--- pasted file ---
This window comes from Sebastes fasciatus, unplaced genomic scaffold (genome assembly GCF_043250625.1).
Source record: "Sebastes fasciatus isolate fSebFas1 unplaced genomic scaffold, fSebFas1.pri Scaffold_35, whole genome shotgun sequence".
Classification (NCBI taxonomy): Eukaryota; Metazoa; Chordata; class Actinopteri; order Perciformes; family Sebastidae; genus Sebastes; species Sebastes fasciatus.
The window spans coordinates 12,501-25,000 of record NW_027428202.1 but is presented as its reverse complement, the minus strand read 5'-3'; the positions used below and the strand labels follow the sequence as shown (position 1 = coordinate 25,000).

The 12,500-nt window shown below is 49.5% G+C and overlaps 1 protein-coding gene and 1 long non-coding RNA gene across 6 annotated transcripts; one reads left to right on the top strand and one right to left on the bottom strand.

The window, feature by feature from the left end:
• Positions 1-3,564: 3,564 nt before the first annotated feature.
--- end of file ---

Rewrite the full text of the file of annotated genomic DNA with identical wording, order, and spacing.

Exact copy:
This window comes from Sebastes fasciatus, unplaced genomic scaffold (genome assembly GCF_043250625.1).
Source record: "Sebastes fasciatus isolate fSebFas1 unplaced genomic scaffold, fSebFas1.pri Scaffold_35, whole genome shotgun sequence".
Classification (NCBI taxonomy): Eukaryota; Metazoa; Chordata; class Actinopteri; order Perciformes; family Sebastidae; genus Sebastes; species Sebastes fasciatus.
The window spans coordinates 12,501-25,000 of record NW_027428202.1 but is presented as its reverse complement, the minus strand read 5'-3'; the positions used below and the strand labels follow the sequence as shown (position 1 = coordinate 25,000).

The 12,500-nt window shown below is 49.5% G+C and overlaps 1 protein-coding gene and 1 long non-coding RNA gene across 6 annotated transcripts; one reads left to right on the top strand and one right to left on the bottom strand.

The window, feature by feature from the left end:
• Positions 1-3,564: 3,564 nt before the first annotated feature.